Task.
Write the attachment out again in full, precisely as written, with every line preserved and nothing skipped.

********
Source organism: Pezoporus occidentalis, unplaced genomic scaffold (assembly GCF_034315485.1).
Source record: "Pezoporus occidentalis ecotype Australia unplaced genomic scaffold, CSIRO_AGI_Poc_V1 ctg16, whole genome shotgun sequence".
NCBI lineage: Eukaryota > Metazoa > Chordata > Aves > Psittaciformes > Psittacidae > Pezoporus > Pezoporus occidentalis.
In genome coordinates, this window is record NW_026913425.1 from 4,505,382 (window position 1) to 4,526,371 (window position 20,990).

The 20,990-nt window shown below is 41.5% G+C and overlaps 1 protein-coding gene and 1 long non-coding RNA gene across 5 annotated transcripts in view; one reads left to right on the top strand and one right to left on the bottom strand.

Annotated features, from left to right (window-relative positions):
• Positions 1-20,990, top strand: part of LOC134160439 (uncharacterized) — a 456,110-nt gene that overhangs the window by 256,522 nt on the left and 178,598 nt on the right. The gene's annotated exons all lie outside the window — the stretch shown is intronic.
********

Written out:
Source organism: Pezoporus occidentalis, unplaced genomic scaffold (assembly GCF_034315485.1).
Source record: "Pezoporus occidentalis ecotype Australia unplaced genomic scaffold, CSIRO_AGI_Poc_V1 ctg16, whole genome shotgun sequence".
NCBI lineage: Eukaryota > Metazoa > Chordata > Aves > Psittaciformes > Psittacidae > Pezoporus > Pezoporus occidentalis.
In genome coordinates, this window is record NW_026913425.1 from 4,505,382 (window position 1) to 4,526,371 (window position 20,990).

The 20,990-nt window shown below is 41.5% G+C and overlaps 1 protein-coding gene and 1 long non-coding RNA gene across 5 annotated transcripts in view; one reads left to right on the top strand and one right to left on the bottom strand.

Annotated features, from left to right (window-relative positions):
• Positions 1-20,990, top strand: part of LOC134160439 (uncharacterized) — a 456,110-nt gene that overhangs the window by 256,522 nt on the left and 178,598 nt on the right. The gene's annotated exons all lie outside the window — the stretch shown is intronic.